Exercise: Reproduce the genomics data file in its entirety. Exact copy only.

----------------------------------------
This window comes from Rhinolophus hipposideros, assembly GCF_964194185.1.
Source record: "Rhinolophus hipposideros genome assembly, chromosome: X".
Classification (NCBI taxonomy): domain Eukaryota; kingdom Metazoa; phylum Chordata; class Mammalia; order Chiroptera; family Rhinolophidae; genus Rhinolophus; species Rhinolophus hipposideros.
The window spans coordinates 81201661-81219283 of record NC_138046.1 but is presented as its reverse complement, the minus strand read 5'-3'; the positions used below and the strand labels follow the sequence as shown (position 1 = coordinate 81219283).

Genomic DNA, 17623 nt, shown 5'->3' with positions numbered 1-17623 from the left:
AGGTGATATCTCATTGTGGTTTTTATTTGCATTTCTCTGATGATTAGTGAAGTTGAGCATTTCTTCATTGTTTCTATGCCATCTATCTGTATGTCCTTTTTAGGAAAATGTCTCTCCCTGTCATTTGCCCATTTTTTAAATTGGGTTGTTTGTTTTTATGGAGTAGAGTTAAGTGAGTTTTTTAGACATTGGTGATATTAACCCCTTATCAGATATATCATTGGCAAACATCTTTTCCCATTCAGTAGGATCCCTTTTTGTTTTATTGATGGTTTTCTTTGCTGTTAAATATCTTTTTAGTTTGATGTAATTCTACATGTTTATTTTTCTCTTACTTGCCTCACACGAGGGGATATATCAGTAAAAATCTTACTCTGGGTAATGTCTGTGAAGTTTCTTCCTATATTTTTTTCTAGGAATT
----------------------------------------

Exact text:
This window comes from Rhinolophus hipposideros, assembly GCF_964194185.1.
Source record: "Rhinolophus hipposideros genome assembly, chromosome: X".
Classification (NCBI taxonomy): domain Eukaryota; kingdom Metazoa; phylum Chordata; class Mammalia; order Chiroptera; family Rhinolophidae; genus Rhinolophus; species Rhinolophus hipposideros.
The window spans coordinates 81201661-81219283 of record NC_138046.1 but is presented as its reverse complement, the minus strand read 5'-3'; the positions used below and the strand labels follow the sequence as shown (position 1 = coordinate 81219283).

Genomic DNA, 17623 nt, shown 5'->3' with positions numbered 1-17623 from the left:
AGGTGATATCTCATTGTGGTTTTTATTTGCATTTCTCTGATGATTAGTGAAGTTGAGCATTTCTTCATTGTTTCTATGCCATCTATCTGTATGTCCTTTTTAGGAAAATGTCTCTCCCTGTCATTTGCCCATTTTTTAAATTGGGTTGTTTGTTTTTATGGAGTAGAGTTAAGTGAGTTTTTTAGACATTGGTGATATTAACCCCTTATCAGATATATCATTGGCAAACATCTTTTCCCATTCAGTAGGATCCCTTTTTGTTTTATTGATGGTTTTCTTTGCTGTTAAATATCTTTTTAGTTTGATGTAATTCTACATGTTTATTTTTCTCTTACTTGCCTCACACGAGGGGATATATCAGTAAAAATCTTACTCTGGGTAATGTCTGTGAAGTTTCTTCCTATATTTTTTTCTAGGAATT